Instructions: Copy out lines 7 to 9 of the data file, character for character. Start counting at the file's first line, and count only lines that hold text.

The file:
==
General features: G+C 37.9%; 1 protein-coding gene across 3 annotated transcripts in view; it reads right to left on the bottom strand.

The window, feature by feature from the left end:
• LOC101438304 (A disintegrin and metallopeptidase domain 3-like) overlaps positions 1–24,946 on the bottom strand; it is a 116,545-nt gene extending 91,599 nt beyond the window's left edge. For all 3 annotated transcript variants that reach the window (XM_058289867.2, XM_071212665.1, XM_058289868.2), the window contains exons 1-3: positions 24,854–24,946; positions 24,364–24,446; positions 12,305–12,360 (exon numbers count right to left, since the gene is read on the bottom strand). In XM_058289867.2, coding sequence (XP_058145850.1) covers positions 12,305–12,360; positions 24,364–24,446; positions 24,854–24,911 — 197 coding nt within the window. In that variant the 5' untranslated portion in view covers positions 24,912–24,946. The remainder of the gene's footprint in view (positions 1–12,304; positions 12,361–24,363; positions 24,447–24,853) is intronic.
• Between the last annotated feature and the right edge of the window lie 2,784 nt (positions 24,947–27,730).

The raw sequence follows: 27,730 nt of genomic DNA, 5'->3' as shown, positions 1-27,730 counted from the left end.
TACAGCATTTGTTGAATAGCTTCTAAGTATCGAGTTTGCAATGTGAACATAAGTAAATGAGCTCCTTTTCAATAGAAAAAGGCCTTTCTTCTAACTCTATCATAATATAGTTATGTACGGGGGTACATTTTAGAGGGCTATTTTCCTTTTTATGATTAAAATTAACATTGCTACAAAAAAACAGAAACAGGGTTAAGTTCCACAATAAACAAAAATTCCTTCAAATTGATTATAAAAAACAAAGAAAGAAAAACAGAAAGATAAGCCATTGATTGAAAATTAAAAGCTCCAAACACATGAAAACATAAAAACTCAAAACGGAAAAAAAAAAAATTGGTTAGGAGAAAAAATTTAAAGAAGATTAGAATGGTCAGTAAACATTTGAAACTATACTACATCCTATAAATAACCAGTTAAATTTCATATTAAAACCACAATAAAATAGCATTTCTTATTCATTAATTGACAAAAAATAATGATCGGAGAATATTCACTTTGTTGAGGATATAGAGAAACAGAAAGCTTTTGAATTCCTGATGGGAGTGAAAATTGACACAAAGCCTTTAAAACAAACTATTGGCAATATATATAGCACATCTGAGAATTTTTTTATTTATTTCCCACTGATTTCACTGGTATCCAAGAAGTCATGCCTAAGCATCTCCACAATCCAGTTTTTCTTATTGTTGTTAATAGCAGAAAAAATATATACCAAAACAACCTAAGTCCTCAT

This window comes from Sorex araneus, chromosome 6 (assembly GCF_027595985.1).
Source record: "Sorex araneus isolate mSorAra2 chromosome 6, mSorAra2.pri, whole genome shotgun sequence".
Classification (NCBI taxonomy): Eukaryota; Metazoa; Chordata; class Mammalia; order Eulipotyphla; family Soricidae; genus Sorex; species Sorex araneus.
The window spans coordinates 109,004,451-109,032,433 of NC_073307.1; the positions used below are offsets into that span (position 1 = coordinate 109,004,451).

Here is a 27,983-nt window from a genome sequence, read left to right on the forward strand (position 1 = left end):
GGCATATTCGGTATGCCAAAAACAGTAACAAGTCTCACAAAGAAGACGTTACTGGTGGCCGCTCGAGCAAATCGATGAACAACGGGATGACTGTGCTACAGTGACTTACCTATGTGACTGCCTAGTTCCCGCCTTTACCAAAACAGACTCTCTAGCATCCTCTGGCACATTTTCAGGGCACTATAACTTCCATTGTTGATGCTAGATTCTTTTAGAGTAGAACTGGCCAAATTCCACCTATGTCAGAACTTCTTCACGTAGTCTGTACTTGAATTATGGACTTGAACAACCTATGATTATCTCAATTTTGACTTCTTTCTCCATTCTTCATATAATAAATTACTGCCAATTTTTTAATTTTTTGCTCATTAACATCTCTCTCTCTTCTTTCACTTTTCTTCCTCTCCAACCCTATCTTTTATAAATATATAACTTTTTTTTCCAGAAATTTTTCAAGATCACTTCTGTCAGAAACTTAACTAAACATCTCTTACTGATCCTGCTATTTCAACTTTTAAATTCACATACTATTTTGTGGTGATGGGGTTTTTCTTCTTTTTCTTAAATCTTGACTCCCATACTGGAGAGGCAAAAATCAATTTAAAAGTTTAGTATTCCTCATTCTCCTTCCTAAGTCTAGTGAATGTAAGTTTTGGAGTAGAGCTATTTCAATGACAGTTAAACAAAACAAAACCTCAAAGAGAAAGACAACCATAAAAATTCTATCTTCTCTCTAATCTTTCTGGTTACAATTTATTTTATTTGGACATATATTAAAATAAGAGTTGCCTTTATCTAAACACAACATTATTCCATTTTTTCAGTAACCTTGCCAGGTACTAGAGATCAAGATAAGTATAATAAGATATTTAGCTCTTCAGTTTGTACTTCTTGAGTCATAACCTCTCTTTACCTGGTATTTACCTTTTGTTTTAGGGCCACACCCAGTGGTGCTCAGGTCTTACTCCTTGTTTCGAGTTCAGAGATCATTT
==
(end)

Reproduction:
This window comes from Sorex araneus, chromosome 6 (assembly GCF_027595985.1).
Source record: "Sorex araneus isolate mSorAra2 chromosome 6, mSorAra2.pri, whole genome shotgun sequence".
Classification (NCBI taxonomy): Eukaryota; Metazoa; Chordata; class Mammalia; order Eulipotyphla; family Soricidae; genus Sorex; species Sorex araneus.